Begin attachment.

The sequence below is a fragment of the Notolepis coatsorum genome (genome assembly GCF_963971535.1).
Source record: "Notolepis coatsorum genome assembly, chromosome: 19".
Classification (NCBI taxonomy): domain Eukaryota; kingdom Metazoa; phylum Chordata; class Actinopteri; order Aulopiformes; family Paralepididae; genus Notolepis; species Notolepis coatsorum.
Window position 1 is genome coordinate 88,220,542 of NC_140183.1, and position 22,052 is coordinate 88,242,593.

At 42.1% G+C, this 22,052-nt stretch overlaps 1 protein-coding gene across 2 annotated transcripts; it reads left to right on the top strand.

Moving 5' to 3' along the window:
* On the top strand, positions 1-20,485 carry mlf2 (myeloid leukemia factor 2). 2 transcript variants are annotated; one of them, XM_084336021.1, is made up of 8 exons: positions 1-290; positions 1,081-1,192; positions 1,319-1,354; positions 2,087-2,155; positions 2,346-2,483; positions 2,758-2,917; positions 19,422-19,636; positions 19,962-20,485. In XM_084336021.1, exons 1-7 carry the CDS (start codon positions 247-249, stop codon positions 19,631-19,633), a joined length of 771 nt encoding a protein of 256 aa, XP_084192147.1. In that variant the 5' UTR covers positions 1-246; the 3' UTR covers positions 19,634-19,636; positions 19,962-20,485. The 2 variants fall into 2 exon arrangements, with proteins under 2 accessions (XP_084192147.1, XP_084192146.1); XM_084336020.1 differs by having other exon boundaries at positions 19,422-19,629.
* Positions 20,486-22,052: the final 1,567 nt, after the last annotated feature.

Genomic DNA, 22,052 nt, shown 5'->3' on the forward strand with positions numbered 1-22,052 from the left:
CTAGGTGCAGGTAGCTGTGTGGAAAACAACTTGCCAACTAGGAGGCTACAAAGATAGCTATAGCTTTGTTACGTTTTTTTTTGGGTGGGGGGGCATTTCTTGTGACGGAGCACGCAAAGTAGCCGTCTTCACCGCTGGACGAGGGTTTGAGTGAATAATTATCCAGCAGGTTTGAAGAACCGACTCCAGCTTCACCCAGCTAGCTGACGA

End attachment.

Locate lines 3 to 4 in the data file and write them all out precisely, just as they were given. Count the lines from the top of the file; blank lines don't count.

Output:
Classification (NCBI taxonomy): domain Eukaryota; kingdom Metazoa; phylum Chordata; class Actinopteri; order Aulopiformes; family Paralepididae; genus Notolepis; species Notolepis coatsorum.
Window position 1 is genome coordinate 88,220,542 of NC_140183.1, and position 22,052 is coordinate 88,242,593.